There is also a native Irish family of Co. Wexford, the MacDavymores, who adopted the surname of Redmond in the early seventeenth century, taking it from their fourteenth century ancestor, Redmond MacDavymore. This family were descended from Murchadh na nGael, brother of Dermot MacMurrough, the king of Leinster whose alliance with the Normans resulted in the Norman invasion. Their adoption of the surname Redmond seems to have been an attempt to retain their lands by associating themselves with the Anglo-Irish family of the name. In any case, they were based in the north of the county, while the Norman Redmonds are most strongly associated with south Wexford, where they first settled.
The arms illustrated are those of the Norman family. The crest, a flaming beacon, represents the oldest lighthouse in Ireland, off the peninsula of the Hook, the area most closely linked with the family; in the Annals they are described as Clanna Reamainn Tighe Solais, "the Redmond family of the lighthouse". The arms themselves commemorate Alexander Redmond's defence of Redmond's Hall against Cromwell's army, in which woolsacks were used to protect the defenders.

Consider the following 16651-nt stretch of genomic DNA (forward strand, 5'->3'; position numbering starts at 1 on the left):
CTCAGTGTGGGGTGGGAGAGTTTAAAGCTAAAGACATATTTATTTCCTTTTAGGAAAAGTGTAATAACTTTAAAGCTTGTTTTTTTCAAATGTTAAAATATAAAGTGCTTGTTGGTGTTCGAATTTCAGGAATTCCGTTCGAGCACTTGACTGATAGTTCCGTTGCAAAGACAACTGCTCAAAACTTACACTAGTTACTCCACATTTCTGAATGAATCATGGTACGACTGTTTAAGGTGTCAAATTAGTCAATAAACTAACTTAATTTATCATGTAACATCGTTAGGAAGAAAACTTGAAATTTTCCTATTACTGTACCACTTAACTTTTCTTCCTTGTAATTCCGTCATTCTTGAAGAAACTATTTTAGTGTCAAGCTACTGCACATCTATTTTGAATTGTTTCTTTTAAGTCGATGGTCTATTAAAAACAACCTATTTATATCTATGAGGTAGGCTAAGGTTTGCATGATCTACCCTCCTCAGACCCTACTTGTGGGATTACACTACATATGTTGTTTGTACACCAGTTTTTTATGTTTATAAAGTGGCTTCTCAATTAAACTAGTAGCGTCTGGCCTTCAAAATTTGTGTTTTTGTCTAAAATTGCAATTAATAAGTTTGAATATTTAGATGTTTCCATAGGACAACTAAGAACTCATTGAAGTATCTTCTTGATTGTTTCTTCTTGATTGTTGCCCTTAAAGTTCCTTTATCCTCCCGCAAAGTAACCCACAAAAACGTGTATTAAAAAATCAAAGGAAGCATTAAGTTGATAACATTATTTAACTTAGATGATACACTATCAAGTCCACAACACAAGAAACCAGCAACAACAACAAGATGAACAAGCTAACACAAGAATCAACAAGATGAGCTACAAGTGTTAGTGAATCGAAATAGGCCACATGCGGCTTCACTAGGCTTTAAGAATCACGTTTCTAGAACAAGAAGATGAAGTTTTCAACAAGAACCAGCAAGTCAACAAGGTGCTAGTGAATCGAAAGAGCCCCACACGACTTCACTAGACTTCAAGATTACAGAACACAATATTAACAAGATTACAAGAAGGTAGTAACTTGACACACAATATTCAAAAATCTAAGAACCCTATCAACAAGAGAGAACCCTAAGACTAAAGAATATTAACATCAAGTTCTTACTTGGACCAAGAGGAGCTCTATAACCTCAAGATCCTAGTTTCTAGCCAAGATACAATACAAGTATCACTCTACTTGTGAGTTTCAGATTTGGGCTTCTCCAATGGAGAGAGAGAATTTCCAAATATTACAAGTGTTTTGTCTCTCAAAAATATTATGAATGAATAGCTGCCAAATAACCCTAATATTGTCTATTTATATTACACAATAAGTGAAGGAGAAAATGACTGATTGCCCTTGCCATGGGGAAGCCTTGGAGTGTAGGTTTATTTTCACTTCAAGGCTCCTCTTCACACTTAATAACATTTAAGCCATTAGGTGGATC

The family motto translates "To live piously and to love God and our country".
. The most famous bearer of the name was John Edward Redmond (1855-1918), leader of the Irish Parliamentary Party in the British House of Commons until the party was eclipsed by the rise of Sinn Fein. His immediate family, which claimed descent from the old Norman stock, .was remarkable for the number of politicians it produced; no fewer than seven others became M.P.s in the U.K. parliament or T.D.s in the Irish Dail after independence.